[ Retro Scan of the Week ] Apple IIc Flat Panel Display

September 6th, 2010 by Benj Edwards

Apple IIc on the Cover of Popular Computing - June 1984Apple IIc and the Apple Flat Panel Display

I've always loved this cover shot. It bursts with vivid, colorful photography of a particularly beautiful Apple IIc.

"Particularly," I said, because this Apple IIc is not in its usual configuration. It sports a rare and wondrous peripheral known as the Apple Flat Panel Display, an LCD monitor which initially sold for $595 (that's about $1,205 in 2010 dollars) in 1985.

Despite being Apple's first LCD display, the device sold poorly. Here's why: For one thing, it was way too expensive for what you got. And what you got wasn't that great. Sure, it displayed 80 columns by 24 lines and even high resolution graphics, but in a bizarrely squat screen ratio. In a 1985 review of the monitor, Infoworld wrote, "…characters displayed on the Flat Panel Display have the same oddly stretched appearance of writing on a fat man's T-shirt."

The same review notes how difficult it was to read the non-backlit display under any lighting conditions — bright light, dim light, direct light, etc. The combination of intense glare and low contrast made the monitor uncomfortable to use. Mix those elements together, and you have yourself a recipe for a genuine ahead-of-its-time Apple flop: innovative, but not quite ready for prime time yet. Sound familiar?

Still, I'd love to get my hands on an Apple Flat Panel Display and report my experiences directly to you. If anyone out there has one that they'd like to get rid of, please let me know.

[ From Popular Computing, June 1984, cover ]

Discussion Topic of the Week: When did you first use a computer with an LCD screen? When (if ever) did you switch to using LCD screens on your desktop PCs?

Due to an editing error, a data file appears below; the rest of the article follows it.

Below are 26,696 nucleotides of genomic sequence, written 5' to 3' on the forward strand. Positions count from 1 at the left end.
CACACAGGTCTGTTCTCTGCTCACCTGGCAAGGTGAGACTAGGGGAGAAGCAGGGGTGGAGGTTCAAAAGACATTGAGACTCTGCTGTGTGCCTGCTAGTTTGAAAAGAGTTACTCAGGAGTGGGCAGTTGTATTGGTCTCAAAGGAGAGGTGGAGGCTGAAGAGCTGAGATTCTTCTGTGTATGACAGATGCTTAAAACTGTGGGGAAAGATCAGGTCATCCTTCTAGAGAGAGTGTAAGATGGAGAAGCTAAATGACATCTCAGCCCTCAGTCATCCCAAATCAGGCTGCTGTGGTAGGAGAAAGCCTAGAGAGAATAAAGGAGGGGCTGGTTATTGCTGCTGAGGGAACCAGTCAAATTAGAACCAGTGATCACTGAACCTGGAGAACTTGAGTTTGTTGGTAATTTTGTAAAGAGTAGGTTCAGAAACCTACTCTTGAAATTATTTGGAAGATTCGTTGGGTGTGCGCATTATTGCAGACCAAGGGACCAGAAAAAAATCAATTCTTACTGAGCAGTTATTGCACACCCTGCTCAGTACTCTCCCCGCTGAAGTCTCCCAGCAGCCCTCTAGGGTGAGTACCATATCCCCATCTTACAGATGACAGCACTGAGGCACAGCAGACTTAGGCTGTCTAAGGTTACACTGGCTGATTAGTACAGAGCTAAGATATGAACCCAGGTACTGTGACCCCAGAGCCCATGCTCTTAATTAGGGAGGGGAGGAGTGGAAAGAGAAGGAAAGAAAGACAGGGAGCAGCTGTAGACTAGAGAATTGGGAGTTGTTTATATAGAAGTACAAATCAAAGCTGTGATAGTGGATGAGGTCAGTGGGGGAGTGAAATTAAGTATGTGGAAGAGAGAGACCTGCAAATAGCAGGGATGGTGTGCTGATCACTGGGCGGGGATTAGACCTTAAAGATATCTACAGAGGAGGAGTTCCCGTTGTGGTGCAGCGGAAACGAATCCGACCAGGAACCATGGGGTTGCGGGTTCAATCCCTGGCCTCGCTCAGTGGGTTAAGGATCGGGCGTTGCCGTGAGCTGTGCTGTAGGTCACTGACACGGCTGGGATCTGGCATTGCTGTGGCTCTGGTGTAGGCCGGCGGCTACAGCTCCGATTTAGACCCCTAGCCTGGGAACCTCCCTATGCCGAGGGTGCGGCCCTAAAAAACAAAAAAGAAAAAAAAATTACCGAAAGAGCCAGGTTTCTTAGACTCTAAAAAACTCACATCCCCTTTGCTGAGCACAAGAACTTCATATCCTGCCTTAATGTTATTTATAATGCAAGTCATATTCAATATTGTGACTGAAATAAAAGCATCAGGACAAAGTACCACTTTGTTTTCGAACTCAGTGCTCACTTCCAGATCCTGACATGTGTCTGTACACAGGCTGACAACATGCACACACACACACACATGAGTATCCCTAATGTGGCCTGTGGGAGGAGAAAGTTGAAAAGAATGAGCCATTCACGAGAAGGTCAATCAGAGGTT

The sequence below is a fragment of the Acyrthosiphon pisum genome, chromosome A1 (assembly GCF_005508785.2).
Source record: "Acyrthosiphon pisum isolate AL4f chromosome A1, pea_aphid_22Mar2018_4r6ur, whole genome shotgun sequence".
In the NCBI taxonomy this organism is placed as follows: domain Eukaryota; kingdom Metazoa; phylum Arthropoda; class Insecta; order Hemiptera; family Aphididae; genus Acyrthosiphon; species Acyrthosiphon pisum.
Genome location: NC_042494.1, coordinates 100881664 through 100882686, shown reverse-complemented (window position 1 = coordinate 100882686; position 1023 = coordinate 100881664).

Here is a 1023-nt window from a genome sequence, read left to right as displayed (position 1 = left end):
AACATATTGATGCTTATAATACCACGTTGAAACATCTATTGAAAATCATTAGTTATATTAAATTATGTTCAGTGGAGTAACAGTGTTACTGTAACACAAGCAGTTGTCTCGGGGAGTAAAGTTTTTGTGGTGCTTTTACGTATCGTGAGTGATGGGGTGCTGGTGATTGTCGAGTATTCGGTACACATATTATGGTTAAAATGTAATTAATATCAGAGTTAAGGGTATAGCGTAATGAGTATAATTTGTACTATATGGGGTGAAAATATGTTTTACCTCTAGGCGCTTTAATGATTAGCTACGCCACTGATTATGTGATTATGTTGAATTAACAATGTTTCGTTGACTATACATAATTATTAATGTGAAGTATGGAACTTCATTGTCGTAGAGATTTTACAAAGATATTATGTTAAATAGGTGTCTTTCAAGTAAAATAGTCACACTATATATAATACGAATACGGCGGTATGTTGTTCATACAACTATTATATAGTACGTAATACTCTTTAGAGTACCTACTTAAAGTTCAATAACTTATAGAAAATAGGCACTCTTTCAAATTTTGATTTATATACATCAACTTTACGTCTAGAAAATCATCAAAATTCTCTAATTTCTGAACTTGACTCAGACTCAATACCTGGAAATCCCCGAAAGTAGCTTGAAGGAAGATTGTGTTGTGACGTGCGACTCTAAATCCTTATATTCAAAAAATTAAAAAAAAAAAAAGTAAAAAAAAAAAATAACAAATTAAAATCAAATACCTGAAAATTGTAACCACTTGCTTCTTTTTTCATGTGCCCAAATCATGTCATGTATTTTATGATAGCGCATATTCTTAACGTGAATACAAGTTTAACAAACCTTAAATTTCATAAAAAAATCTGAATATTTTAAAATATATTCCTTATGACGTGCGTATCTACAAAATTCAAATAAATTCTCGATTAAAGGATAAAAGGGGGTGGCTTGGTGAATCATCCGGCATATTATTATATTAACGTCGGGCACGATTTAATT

12 Responses to “[ Retro Scan of the Week ] Apple IIc Flat Panel Display”

  1. Eagles409 Says:

    In about 1997 I was working at a computer company and the NEC rep came in to show off the new LCD monitors. They had a pretty nice 13″ model that was normally $1200, but employees could purchase it for $800. At the time it was a great deal, but it was still too much for me back then. I don't think I got an LCD until 2004 and other than using floor models, I didn't have one at work either.

  2. Geoff V. Says:

    First use of an LCD screen on a legit computer was 1990-ish on an Air Force base in North Dakota. I made the switch to LCD on my personal desktop in 2001 for LAN parties. I think the monitor cost about as much as the rig.

  3. Geoff V. Says:

    Sorry to double post, but I saw the "adults-only computer camp" in your scan. Not that I really want to know, but what makes it adults-only?

  4. Benj Edwards Says:

    Sex and sex and sex and sex, of course, Geoff.

    But seriously, that headline caught my eye too when I first got the magazine. It's about computer training camps geared for adults. "Computer camps" at the time were commonly focused on kids and promised to familiarize them with home computers, so it was exceptional to have a camp or two exclusively held for adults that didn't let kids in. I doubt anyone spent the night anywhere, but then again…

  5. Donn Says: